Recently I had a lovely woman, Stephanie*, who approached me to work with me. When I asked her what she thought the problem was, she told me it was confidence.
But as we dug a little further into what the ACTUAL problem was, I started to get very clear that it was far more complex than confidence on its own.
Stephanie’s lack of confidence had begun to affect her work in ways that were not helpful. For example:
- She did not want to speak up in meetings, instead offering her thoughts in private.
- When called on in a meeting, she froze.
- She could not please her boss, no matter what she did.
- She was not able to build relationships in a way that worked for her.
- She had been overlooked for several promotions.
These factors were impacting her work. So, her company had agreed to pay for a coach to help her with her confidence.
How to Build Confidence
When it comes to confidence in the workplace, and learning how to build confidence, women tend to struggle. They will often defer to their louder, more out-front male colleagues. Women especially, tend to think that the work we do will speak for itself. I am sorry to tell you, it does not.
Stephanie really struggled with this concept. She figured if the work was good, then that’s what was necessary to get to the next level. She didn’t want to have to fight for a position.
Finding your confidence habits
Throughout our first conversation I asked Stephanie what type of habits she had for working, home, diet and exercise (these all play into learning how to build confidence). It became very apparent to me that the habits she had were not helping her at work. Even more importantly, they were actually hindering her moving forward.
After our first session, we agreed on homework. Full transparency – Stephanie was not happy. She felt the steps were too ‘basic’ to make a difference. But I asked her to trust the process. And in the end, she agreed reluctantly to do it. .
Here’s what we did:
- She drove into work in silence. This allowed her to think about what she had on that day to prepare her brain for when she got there. The idea of utilising your transitions as a third space is proven. Check out Dr Adam Fraser’s book, The Third Space.
- When she finished her day, she left her laptop at work and drove home in silence – this helped her brain process the day,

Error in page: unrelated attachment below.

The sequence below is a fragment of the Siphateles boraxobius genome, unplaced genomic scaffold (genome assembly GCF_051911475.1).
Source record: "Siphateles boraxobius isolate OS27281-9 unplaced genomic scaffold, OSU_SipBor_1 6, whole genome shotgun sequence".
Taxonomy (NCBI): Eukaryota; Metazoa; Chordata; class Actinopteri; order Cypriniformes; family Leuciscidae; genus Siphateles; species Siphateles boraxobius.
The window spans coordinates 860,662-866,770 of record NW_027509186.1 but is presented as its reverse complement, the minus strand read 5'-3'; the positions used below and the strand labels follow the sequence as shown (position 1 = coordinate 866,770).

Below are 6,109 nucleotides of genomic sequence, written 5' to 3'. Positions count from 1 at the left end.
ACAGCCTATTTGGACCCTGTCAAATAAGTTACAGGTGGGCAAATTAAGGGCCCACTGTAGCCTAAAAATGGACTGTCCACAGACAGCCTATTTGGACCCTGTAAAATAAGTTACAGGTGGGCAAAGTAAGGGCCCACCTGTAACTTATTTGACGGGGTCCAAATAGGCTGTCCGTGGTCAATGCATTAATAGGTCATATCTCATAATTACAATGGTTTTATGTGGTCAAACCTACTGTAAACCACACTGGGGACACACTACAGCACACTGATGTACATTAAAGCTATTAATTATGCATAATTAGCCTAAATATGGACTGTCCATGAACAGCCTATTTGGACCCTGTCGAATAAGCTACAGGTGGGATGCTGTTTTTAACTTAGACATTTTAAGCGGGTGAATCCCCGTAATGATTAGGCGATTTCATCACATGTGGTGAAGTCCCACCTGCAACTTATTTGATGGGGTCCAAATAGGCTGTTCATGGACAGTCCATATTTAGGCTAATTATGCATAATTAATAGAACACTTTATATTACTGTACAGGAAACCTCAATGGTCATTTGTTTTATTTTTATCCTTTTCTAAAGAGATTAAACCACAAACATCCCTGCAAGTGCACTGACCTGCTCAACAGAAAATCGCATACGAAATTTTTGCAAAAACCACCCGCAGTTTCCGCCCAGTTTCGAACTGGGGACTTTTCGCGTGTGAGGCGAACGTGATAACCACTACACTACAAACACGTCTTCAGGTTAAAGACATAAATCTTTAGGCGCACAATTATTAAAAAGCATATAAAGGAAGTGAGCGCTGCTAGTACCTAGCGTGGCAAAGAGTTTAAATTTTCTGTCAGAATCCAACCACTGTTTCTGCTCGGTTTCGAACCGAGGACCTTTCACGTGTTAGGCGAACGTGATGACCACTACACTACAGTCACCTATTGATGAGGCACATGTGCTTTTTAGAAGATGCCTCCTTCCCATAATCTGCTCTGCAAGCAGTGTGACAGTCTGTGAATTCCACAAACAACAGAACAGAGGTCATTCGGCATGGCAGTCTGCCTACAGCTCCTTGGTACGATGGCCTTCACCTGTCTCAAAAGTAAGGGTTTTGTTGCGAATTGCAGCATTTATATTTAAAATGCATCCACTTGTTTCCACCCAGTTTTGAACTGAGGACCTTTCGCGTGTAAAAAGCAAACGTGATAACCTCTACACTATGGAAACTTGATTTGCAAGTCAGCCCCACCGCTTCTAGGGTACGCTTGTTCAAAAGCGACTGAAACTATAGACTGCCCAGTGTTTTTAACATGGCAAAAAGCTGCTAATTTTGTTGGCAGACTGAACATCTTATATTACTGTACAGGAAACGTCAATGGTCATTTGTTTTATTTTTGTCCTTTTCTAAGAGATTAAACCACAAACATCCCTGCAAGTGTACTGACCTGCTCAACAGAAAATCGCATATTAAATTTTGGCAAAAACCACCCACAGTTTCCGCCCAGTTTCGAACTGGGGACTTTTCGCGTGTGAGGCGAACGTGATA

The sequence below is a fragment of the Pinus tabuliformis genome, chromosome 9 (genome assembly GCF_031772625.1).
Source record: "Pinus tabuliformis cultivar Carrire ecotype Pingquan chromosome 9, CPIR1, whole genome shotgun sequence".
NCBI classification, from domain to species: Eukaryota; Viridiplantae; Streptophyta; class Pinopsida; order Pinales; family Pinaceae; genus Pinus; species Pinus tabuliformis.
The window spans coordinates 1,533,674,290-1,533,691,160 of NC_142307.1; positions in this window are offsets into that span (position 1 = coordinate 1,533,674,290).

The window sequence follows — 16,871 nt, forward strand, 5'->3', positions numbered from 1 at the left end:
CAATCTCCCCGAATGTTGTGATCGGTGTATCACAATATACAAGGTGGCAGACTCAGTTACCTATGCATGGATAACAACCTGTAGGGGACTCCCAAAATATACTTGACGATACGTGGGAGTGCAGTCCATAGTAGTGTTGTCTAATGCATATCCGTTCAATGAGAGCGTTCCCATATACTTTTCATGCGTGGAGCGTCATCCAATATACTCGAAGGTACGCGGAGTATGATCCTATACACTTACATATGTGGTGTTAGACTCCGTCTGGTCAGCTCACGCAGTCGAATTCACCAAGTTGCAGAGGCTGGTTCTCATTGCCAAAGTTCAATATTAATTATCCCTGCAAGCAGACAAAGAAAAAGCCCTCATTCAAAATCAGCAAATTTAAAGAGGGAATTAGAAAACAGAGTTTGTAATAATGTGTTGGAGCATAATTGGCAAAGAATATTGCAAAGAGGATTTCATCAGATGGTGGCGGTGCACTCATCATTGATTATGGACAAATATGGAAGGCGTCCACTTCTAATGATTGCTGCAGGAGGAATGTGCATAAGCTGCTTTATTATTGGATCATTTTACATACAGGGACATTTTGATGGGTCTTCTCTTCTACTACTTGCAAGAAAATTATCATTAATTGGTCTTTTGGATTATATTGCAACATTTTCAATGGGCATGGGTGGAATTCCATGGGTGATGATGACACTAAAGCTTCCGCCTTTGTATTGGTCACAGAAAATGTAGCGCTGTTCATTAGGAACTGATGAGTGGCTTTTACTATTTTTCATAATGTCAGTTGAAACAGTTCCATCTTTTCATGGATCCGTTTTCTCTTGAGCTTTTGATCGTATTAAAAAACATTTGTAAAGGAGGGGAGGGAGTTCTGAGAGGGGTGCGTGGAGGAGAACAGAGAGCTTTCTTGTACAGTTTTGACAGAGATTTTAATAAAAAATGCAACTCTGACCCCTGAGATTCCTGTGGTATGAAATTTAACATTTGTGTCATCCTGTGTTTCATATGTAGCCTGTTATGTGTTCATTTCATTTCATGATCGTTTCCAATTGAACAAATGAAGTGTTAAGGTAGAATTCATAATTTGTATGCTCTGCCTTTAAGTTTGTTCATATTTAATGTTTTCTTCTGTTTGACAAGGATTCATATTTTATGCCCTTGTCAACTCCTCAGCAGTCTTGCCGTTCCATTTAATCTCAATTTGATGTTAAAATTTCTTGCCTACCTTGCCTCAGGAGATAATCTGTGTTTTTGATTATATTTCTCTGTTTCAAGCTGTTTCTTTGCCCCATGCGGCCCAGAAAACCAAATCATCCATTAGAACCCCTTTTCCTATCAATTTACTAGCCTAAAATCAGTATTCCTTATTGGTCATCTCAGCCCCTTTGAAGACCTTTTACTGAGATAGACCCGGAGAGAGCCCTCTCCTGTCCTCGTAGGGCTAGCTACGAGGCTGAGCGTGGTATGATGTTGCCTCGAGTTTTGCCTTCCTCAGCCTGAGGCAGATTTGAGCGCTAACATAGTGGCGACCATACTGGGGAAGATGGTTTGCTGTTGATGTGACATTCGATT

- She had a meal with her hubby and did not do any more work.
- She went to bed an hour earlier so that she was able to get eight hours of sleep.
Overwhelming your confidence habits
Before our chat Stephanie was using her travel time very efficiently. She was listening to podcasts and filling her brain with ‘good’ information. But it wasn’t an effective way to build confidence.
Instead it meant that she was working all day, then using her transition time to learn more and do more. By the time she came home from work, she was still wired and switched onto work. So she was grabbing dinner, eating it in front of the laptop and continuing to work until she dropped into bed.
Stephanie’s confidence outcomes
Stephanie changed her confidence routines and habits. And in doing so, she changed her confidence outcomes. She reported feeling more productive (tick), less brain fog (tick), more ‘ready’ for those difficult conversations (tick) and more confident overall (double tick!). She was also becoming less emotional and felt better able to perform at her best each day.
We knew that there was much more work to do. But getting these basics right was imperative for Stephanie to consider any of the other things that we spoke about over the coming months. This was a great reminder to me that the basics really do matter!
How do you build your confidence at work?
What about you? How do you build confidence in your work? Do you need to get back to some basics? It’s easy to let these things slide when life gets busy and full. But learning how to build confidence at work is vital for ensuring that you’re able to do the work and live the life you want!
Get in touch!
I love this type of coaching client because they are so keen to progress and get the work done. They are willing to trust the process and see where it takes us. And that is the recipe for success!
*Obviously Stephanie is not her real name